Awakening the tokenism

File photo: Getty Images
File photo: Getty Images
Kia ora and welcome to the latest newsletter from Te Tokenism.
Liz Breslin
Liz Breslin

We all know what is important is people, people, people and we would like to reassure you that the entire marketing team (including the intern) at Te Tokenism have done a two-day Treaty of Waitangi course so we can be in the best possible position to advise you on all your questions about inclusion and diversity in the workplace. Although of course as we all know diversity and inclusion should be important outside the workplace too. These are principles for our lives.

And since time is short and we all have many pressing demands on our time, please find below our five-step guide to embracing culturally diverse and inclusive practices in the workplace.

1. Rebrand/rename.

This step is your crucial first step for maximum inclusion and diversity. Choose a word in te Reo that people will know how to pronounce easily and also one that has some metaphorical meaning that you can attach to it. We feel that te Reo has lots of metaphorical meanings. It’s important to ask Maori for their input into this. Jase from accounts has been very helpful in our case here at Te Tokenism. We go to him every time we’re not sure about the nuances of what we might do or say. Shout out to Jase.

It's so nice to have the option to use the word "T" before the word as well because it’s much snappier than "The" and research shows that international visitors respond really well to indigenous experiences so that’s something you should bear in mind if you’re culturally or financially or otherwise interested in the foreign market.

If you’re going to upset shareholders or other significant people by rebranding the whole organisation, perhaps consider a partial rebrand instead. Perhaps there are smaller buildings or other parts of your internal company structure that could be renamed without rocking the boat.

2. Update your letterheads.

Super important. Otherwise how will people know what you stand for?

3. Introduce respectful cultural practices into the everyday running of your organisation.

Here’s an example of how we did this at Te Tokenism. We challenged each department to have a one-off mihimihi at their staff meeting this quarter. Kind of like a cute team-building exercise. In a mihimihi everyone says their mihi and when surveyed, 68% of company staff who responded indicated that they felt relieved and happy to have connected meaningfully in this way. We also ask Jase to bless the kai every time we have a morning tea.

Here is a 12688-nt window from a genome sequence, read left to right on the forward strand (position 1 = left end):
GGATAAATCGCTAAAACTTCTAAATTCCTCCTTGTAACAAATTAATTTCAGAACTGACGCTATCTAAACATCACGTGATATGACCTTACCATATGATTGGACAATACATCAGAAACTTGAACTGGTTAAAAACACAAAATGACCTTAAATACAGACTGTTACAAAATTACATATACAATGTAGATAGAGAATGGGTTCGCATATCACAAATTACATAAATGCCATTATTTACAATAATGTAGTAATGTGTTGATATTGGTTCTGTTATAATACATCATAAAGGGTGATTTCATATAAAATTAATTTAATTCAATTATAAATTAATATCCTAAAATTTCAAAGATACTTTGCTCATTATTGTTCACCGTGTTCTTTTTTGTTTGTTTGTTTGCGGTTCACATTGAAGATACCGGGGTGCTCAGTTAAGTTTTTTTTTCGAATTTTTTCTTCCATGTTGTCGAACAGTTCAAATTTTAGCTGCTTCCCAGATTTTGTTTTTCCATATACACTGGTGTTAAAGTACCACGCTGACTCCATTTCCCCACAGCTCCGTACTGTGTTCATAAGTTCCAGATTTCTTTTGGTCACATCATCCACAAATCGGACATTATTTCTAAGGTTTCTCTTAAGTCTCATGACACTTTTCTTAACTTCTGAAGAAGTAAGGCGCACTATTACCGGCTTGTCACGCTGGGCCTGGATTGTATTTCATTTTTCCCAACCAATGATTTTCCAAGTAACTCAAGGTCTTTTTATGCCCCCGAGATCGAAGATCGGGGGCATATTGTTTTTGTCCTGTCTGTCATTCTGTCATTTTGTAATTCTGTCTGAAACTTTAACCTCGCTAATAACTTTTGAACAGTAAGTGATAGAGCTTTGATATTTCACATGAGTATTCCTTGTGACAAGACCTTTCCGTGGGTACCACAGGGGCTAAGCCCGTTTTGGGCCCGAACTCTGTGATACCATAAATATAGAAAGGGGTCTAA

4. Write policies.

Arguably this should be Step 1 in the process but the thing is, sometimes you don’t know what diversity and inclusion look like until you see them in action. It’s really important to be thorough because meaningful change takes time and I think we can all agree that we want to be part of the solution here. Contact us at Te Tokenism if you want our help in crafting your own bespoke policies from our range of templates, or look back over our five-step guide to creating meaningful policies from June 1993.

5. Post about it on social media.

Again this step is super important and it’s something that people sometimes overlook. But don’t be shy! Posting on social media about your diversity and inclusion are a way to indicate your inclusive and diverse policies and practices that you’ve been practising, to the widest possible audience. And that way you inspire people. It’s a good thing to have images in your posts and it’s a great thing to make sure that the people in the images look really Maori. Make sure also to spell your Reo words correctly in your posts but don’t worry too much about macrons because everyone understands that it’s difficult to learn those keyboard workarounds or change the language settings. Life’s busy enough. You’re doing what you can. And that, as we know well at Te Tokenism, is how change really starts. From within.

Nga mihi nui, The Te Tokenism Team

Our journalists are your neighbours

We are the South's eyes and ears in crucial council meetings, at court hearings, on the sidelines of sporting events and on the frontline of breaking news.

As our region faces uncharted waters in the wake of a global pandemic, Otago Daily Times continues to bring you local stories that matter.

We employ local journalists and photographers to tell your stories, as other outlets cut local coverage in favour of stories told out of Auckland, Wellington and Christchurch.

You can help us continue to bring you local news you can trust by becoming a supporter.

Become a Supporter